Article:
In an assessment of food trends, the Vineland, N.J.-based Daily Journal reported that several old trends are continuing into 2014.
The top food trend of 2014 is locally sourced foods, the Journal reported, but not necessarily healthy food. When we eat fatty foods or comfort foods, we want it to be fresh and local, not processed, according to Elizabeth Dinice of Burlington County College Culinary Arts Center.
Marianne Andreotti, of Andreotti’s Catering, said the new trend at weddings for 20-year-olds is a “good night station” that serves comfort food, the Journal reported.
Comfort foods, such as grilled cheese and tomato soup or fresh-made Belgian waffles with decadent toppings are meant to counteract too much booze and is prepared at the end of the evening, Andreotti told the Journal.
According to local experts, the kale trend is over, though the National Restaurant Association’s trend report for 2014 still puts dark, leafy greens at the No. 3 spot for hot trends in produce, the Journal reported.
“This year, there will be more unique greens, such as dandelions and beets. And collards, which don’t wilt as easily,” Andreotti said.
The newspaper reports that gluten-free foods will continue to grow in popularity, and notes that it has moved beyond a trend into a staple for many consumers.
Locally cured meats will show up at home and “house-made” is definitely the trend in restaurants, Dinice said, adding that more pickling, fermenting and canning will occur this year, the Journal reported.
Restaurant critic Adam Erace sees the fermenting trend taking off. “In 2014, I think fermented foods will continue to blow up and reach a more mainstream audience,” Erace said.
“I think we’ll also see an increase in combination restaurant/markets (such as The Farm & Fisherman in Cherry Hill), and, on a related note, more Philly chefs exploring opportunities across the bridge.”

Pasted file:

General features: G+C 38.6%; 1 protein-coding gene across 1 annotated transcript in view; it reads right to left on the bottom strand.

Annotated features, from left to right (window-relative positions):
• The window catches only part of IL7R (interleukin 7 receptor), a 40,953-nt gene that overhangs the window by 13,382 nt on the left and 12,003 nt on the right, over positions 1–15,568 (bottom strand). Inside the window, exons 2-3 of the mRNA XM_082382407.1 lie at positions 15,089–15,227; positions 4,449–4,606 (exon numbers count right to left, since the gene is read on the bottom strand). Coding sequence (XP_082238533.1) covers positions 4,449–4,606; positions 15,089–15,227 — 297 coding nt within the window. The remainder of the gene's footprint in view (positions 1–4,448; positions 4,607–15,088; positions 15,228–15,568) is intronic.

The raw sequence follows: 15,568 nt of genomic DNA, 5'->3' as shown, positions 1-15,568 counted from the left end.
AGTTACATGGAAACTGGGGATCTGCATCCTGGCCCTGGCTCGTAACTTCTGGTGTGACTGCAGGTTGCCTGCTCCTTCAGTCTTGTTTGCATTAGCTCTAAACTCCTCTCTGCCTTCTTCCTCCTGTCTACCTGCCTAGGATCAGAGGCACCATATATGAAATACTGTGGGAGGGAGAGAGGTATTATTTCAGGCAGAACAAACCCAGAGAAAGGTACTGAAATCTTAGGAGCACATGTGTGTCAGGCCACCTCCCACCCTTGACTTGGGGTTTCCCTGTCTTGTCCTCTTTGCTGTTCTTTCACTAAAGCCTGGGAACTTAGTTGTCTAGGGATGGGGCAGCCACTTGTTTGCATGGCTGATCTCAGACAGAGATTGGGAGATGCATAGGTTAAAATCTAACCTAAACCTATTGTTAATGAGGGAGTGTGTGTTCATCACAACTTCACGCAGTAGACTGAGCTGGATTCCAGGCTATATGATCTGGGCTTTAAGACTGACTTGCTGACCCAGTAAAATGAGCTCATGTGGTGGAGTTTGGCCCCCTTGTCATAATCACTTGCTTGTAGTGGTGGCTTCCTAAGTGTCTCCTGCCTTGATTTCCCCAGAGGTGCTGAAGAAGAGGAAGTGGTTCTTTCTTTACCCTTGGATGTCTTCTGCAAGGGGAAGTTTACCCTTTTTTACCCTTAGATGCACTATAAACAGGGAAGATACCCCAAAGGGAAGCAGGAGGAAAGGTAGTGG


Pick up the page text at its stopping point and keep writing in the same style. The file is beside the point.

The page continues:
The newspaper predicts several other trends for the coming year:
Pies — There’s an increased market for pie pans, rolling pins, dough scrapers and other pie-adjacent items, and the pie crowd is younger than it used to be. There will be savory pies, unusual flavors, and miniature pies, the Journal reported.
Cocktails — Thanks to state law changes, many restaurants and bars make their own liqueurs, bitters and syrups and create infused boozes. The choices keep growing. Look for more micro-distilleries, said Dinice.
Preserving — The trend the trend of more pickling, fermenting and canning will be everywhere this year, Dinice said.
Charcuterie, local protein — Locally cured meats will show up at home and “house-made” is definitely the trend in restaurants, Dinice said, pointing out that several Philadelphia restaurants have built their entire menu around their own cured meats.
“We want a less adulterated, unprocessed version of fatty foods,” she added. “If people are going to eat fatty, they are going to eat the best.”
“And nose-to-tail eating is in,” from pig tails to organ meats, she said. The high price of heritage pigs and other pastured meats dictate using every part, the Journal reported.
Lesser-known fish, such as skate and sardines, will also be part of the push for sustainable and local sourcing of food, said Dinice.
Farm-fresh eggs also will grow, though Andreotti said they “do not taste that different at all,” but there’s a psychological component at work with their appeal, the Journal reported.
Vegetables — Most savvy food-trend watchers agree that vegetables are poised to become the center of the plate more often. Cauliflower, Brussels sprouts, parsnips and beets have new cache, the Journal reported.